[May 8, 2019] A college friend of mine is a retired logger. Originally from the backwoods of Montana, he is a bear of a man; hot-tempered and blunt with a quick comeback. Before I really knew him, he invited me out once for some local tree cutting to stock his oversized woodstove. On our way to a stand of trees, he said, ya’ know … just owning a chainsaw doesn’t make you a logger.
Missing three fingers on his left hand and half a foot from wood cutting accidents, Sean O’Brien knew his trees, his tools, and his people. Turns out that “Half-Foot Sean” (as his friends called him), once owned a small logging company in Northwest Montana that made him and his family comfortable enough to buy a nice home near his daughter and grandkids.
What he taught me about logging was a little surprising to a logging neophyte like me but what he showed me in leadership made up for his gruff manner and sarcastic sense of humor. His simple philosophy in life and leadership was that everyone has a story to tell and that he is willing to listen. His message was that you cannot lead by just having a leadership position and a fancy title.
He said that his first step to maturity was when he came to the realization that the world exists in stories and that each person has one to tell, if only we listen. Leadership means that we are in the people business and their stories matter a great deal.
Here is what he told me. I asked him to repeat himself to make sure I got it right:
- Everyone must be somewhere, but some people don’t know where they are.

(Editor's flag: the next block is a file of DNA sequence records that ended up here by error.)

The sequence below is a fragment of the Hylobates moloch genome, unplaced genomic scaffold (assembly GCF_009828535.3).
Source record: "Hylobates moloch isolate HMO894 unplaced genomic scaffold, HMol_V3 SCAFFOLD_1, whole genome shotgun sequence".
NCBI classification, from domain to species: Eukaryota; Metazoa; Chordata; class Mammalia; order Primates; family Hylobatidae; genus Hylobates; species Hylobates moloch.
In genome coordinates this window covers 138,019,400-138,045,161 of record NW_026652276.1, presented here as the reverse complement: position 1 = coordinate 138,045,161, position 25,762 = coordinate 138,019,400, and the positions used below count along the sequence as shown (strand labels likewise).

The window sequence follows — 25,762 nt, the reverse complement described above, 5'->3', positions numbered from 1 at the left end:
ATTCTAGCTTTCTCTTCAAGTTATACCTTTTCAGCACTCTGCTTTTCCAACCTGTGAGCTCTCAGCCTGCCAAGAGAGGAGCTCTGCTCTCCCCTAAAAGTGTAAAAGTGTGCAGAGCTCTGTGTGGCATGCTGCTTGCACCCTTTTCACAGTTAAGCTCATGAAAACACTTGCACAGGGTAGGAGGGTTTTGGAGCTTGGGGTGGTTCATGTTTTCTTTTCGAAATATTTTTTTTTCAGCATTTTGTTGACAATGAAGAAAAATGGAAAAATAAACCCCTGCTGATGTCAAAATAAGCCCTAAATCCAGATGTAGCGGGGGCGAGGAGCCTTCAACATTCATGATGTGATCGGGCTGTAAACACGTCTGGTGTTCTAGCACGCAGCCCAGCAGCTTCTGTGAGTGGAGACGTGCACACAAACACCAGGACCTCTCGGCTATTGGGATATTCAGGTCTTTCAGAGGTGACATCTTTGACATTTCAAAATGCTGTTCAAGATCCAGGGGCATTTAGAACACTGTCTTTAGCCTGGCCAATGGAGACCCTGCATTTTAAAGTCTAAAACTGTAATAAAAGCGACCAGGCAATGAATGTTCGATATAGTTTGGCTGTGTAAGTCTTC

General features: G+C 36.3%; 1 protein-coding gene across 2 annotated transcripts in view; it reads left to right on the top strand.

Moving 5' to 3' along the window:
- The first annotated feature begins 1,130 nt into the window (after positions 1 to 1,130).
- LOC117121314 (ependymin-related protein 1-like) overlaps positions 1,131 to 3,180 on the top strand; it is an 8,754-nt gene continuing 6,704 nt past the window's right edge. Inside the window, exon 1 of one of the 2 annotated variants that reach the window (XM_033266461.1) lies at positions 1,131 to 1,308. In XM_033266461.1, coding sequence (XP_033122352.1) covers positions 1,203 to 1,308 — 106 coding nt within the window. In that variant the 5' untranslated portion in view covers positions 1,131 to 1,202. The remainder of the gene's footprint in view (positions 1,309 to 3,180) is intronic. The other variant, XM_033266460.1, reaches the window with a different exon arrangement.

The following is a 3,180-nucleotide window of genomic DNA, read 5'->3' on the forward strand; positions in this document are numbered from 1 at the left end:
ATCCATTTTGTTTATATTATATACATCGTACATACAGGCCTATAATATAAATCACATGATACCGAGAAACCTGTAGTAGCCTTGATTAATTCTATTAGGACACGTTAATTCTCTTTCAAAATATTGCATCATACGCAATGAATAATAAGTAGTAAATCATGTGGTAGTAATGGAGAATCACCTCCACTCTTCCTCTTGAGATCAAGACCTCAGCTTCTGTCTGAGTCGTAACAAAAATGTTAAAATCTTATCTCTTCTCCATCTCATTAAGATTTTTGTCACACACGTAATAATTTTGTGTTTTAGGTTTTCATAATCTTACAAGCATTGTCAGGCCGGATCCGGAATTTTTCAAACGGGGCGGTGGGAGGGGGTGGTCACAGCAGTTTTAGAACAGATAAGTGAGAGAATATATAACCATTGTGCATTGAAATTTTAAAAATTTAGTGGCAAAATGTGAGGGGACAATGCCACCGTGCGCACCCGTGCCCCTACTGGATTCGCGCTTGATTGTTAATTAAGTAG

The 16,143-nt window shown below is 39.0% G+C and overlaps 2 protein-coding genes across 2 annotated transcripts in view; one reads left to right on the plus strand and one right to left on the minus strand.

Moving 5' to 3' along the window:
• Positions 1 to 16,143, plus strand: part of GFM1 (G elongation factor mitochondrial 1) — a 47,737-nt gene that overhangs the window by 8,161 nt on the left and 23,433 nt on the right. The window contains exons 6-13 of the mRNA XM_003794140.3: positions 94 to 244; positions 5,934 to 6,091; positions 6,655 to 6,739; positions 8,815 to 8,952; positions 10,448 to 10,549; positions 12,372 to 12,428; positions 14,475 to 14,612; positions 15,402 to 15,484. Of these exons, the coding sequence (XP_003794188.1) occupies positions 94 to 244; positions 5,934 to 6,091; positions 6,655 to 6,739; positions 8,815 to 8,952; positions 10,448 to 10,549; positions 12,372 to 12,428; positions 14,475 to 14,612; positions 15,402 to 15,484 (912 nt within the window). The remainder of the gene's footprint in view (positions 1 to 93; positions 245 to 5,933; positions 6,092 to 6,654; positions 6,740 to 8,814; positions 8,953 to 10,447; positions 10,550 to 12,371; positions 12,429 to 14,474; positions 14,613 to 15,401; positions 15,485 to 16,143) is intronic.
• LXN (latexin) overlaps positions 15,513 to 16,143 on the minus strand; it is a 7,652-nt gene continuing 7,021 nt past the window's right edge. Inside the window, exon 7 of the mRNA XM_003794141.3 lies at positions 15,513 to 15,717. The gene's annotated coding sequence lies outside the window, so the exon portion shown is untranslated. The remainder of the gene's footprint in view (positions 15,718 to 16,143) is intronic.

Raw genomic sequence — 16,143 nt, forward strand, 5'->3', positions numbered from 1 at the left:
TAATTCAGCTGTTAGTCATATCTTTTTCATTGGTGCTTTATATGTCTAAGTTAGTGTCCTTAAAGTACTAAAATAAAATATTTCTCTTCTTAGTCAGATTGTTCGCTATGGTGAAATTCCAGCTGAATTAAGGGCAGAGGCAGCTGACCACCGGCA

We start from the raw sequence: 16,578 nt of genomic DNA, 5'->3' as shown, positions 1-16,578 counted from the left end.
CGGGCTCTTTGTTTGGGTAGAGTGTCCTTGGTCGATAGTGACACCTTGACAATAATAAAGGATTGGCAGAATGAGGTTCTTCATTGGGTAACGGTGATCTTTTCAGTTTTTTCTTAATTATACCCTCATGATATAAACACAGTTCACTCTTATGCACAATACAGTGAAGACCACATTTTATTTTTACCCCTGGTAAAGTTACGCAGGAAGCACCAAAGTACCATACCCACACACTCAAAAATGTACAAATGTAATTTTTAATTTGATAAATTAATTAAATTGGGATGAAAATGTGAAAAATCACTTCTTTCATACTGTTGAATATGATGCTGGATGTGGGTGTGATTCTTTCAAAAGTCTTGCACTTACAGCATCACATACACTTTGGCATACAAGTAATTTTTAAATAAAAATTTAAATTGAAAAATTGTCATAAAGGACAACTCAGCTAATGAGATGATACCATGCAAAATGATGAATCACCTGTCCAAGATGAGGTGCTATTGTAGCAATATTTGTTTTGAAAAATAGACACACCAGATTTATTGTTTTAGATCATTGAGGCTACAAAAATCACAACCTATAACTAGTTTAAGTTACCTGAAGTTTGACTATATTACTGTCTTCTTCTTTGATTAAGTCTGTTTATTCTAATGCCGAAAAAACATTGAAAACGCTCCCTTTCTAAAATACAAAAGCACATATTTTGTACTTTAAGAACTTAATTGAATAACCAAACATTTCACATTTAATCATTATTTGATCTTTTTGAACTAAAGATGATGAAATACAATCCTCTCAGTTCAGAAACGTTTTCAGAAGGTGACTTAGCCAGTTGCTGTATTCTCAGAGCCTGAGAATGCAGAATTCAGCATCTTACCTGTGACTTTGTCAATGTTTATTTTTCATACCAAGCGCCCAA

- Everyone must be going somewhere also; thus the impetus to action.
- Everyone must hope that where they are going is valuable and worthwhile. This implies where they are today is not good enough and where they are going is better.
- Our values help narrow the path and simplify our choices along the way.
- … and it’s the leader’s job is to know the other person’s values if we are to remove obstacles and use our leadership tools for good.
Figuring out Sean’s philosophy was a major step for me to understand that the stories we tell are really about us. Stories have something about them that is attractive.1 How we act, what we think, and the choices we make (job, spouse, life, etc.) is the story.
For me, this was no easy philosophy of leadership to understand. Our stories are not all adventures, easy, or fun. But it is the battle that takes place over our lifetimes that defines us and makes us worthy individuals. If you are ever out in Montana, just ask for half-foot Sean. Maybe, he’ll tell you a story that just owning a chainsaw does not make you a logger.
- Psychologists suggest this is an innate desire we all possess.